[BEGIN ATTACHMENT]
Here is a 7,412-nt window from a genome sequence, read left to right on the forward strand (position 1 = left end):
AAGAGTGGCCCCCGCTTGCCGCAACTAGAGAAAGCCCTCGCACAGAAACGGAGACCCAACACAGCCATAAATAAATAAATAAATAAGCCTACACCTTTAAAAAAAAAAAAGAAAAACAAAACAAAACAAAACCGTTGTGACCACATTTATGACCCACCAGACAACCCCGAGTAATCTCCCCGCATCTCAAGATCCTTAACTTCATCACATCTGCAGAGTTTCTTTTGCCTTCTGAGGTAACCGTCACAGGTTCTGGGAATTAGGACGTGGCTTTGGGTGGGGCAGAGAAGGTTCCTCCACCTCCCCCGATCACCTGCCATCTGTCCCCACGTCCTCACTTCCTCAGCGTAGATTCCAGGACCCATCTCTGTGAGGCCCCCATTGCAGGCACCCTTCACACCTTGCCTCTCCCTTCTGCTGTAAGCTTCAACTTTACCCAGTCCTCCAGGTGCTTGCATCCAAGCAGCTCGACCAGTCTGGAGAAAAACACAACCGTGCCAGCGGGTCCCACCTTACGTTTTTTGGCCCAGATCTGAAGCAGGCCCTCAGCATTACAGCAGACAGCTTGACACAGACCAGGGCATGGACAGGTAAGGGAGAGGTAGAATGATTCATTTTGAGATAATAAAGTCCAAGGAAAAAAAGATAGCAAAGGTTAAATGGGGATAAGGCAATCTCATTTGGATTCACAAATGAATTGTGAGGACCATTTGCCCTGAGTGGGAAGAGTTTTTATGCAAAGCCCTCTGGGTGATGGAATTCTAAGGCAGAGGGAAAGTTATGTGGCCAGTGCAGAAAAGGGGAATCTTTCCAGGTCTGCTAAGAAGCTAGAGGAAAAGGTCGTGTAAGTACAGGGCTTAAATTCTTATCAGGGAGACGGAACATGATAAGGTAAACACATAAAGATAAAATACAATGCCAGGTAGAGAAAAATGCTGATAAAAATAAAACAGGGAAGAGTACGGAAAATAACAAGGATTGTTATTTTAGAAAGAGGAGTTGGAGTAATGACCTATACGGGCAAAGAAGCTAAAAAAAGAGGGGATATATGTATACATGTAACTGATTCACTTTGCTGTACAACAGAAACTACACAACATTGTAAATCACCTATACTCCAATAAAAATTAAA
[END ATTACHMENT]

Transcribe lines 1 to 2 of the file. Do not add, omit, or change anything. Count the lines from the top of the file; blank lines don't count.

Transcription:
Here is a 7,412-nt window from a genome sequence, read left to right on the forward strand (position 1 = left end):
AAGAGTGGCCCCCGCTTGCCGCAACTAGAGAAAGCCCTCGCACAGAAACGGAGACCCAACACAGCCATAAATAAATAAATAAATAAGCCTACACCTTTAAAAAAAAAAAAGAAAAACAAAACAAAACAAAACCGTTGTGACCACATTTATGACCCACCAGACAACCCCGAGTAATCTCCCCGCATCTCAAGATCCTTAACTTCATCACATCTGCAGAGTTTCTTTTGCCTTCTGAGGTAACCGTCACAGGTTCTGGGAATTAGGACGTGGCTTTGGGTGGGGCAGAGAAGGTTCCTCCACCTCCCCCGATCACCTGCCATCTGTCCCCACGTCCTCACTTCCTCAGCGTAGATTCCAGGACCCATCTCTGTGAGGCCCCCATTGCAGGCACCCTTCACACCTTGCCTCTCCCTTCTGCTGTAAGCTTCAACTTTACCCAGTCCTCCAGGTGCTTGCATCCAAGCAGCTCGACCAGTCTGGAGAAAAACACAACCGTGCCAGCGGGTCCCACCTTACGTTTTTTGGCCCAGATCTGAAGCAGGCCCTCAGCATTACAGCAGACAGCTTGACACAGACCAGGGCATGGACAGGTAAGGGAGAGGTAGAATGATTCATTTTGAGATAATAAAGTCCAAGGAAAAAAAGATAGCAAAGGTTAAATGGGGATAAGGCAATCTCATTTGGATTCACAAATGAATTGTGAGGACCATTTGCCCTGAGTGGGAAGAGTTTTTATGCAAAGCCCTCTGGGTGATGGAATTCTAAGGCAGAGGGAAAGTTATGTGGCCAGTGCAGAAAAGGGGAATCTTTCCAGGTCTGCTAAGAAGCTAGAGGAAAAGGTCGTGTAAGTACAGGGCTTAAATTCTTATCAGGGAGACGGAACATGATAAGGTAAACACATAAAGATAAAATACAATGCCAGGTAGAGAAAAATGCTGATAAAAATAAAACAGGGAAGAGTACGGAAAATAACAAGGATTGTTATTTTAGAAAGAGGAGTTGGAGTAATGACCTATACGGGCAAAGAAGCTAAAAAAAGAGGGGATATATGTATACATGTAACTGATTCACTTTGCTGTACAACAGAAACTACACAACATTGTAAATCACCTATACTCCAATAAAAATTAAA